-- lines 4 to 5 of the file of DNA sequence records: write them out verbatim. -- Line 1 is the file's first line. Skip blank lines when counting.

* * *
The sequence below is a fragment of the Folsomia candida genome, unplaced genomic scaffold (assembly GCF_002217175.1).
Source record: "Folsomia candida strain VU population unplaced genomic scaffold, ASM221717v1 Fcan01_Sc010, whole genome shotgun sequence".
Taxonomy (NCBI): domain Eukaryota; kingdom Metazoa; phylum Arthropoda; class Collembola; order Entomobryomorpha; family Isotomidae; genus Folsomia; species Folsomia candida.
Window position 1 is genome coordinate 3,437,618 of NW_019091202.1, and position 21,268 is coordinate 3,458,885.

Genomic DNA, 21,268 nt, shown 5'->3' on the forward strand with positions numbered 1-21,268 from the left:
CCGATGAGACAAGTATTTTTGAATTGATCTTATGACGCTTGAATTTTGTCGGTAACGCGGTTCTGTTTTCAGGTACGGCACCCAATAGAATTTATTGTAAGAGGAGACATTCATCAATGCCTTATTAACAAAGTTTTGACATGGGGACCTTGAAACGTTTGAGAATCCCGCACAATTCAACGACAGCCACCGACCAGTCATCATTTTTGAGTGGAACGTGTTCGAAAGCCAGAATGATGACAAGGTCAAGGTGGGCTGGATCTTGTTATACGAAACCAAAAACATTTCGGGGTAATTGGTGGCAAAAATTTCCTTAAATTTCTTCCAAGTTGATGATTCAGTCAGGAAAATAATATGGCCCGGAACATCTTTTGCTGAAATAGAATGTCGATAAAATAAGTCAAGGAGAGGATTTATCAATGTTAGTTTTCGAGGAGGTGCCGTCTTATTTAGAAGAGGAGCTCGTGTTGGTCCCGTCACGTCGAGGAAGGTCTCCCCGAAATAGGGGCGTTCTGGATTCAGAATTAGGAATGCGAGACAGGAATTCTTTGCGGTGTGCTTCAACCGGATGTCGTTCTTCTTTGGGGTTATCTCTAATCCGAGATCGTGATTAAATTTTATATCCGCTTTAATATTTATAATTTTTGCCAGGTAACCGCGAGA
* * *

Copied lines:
Window position 1 is genome coordinate 3,437,618 of NW_019091202.1, and position 21,268 is coordinate 3,458,885.

Genomic DNA, 21,268 nt, shown 5'->3' on the forward strand with positions numbered 1-21,268 from the left: